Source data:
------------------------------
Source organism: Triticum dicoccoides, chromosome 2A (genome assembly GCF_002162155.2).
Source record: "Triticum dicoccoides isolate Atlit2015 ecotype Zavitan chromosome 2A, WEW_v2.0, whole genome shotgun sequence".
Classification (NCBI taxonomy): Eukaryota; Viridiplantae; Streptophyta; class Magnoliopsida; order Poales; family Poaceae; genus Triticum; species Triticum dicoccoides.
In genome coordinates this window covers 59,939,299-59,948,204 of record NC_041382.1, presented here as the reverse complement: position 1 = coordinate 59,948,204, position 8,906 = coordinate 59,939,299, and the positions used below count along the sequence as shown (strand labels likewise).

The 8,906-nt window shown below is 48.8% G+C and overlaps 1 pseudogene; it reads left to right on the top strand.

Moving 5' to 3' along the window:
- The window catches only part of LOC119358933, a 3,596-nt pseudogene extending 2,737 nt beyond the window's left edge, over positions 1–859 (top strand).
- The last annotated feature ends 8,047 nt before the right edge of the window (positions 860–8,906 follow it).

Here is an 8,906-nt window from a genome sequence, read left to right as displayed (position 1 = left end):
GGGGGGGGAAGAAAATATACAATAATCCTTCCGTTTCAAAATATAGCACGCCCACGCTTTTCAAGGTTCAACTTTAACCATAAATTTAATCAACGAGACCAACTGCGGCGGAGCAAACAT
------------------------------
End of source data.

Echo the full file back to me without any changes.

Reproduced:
Source organism: Triticum dicoccoides, chromosome 2A (genome assembly GCF_002162155.2).
Source record: "Triticum dicoccoides isolate Atlit2015 ecotype Zavitan chromosome 2A, WEW_v2.0, whole genome shotgun sequence".
Classification (NCBI taxonomy): Eukaryota; Viridiplantae; Streptophyta; class Magnoliopsida; order Poales; family Poaceae; genus Triticum; species Triticum dicoccoides.
In genome coordinates this window covers 59,939,299-59,948,204 of record NC_041382.1, presented here as the reverse complement: position 1 = coordinate 59,948,204, position 8,906 = coordinate 59,939,299, and the positions used below count along the sequence as shown (strand labels likewise).

The 8,906-nt window shown below is 48.8% G+C and overlaps 1 pseudogene; it reads left to right on the top strand.

Moving 5' to 3' along the window:
- The window catches only part of LOC119358933, a 3,596-nt pseudogene extending 2,737 nt beyond the window's left edge, over positions 1–859 (top strand).
- The last annotated feature ends 8,047 nt before the right edge of the window (positions 860–8,906 follow it).

Here is an 8,906-nt window from a genome sequence, read left to right as displayed (position 1 = left end):
GGGGGGGGAAGAAAATATACAATAATCCTTCCGTTTCAAAATATAGCACGCCCACGCTTTTCAAGGTTCAACTTTAACCATAAATTTAATCAACGAGACCAACTGCGGCGGAGCAAACAT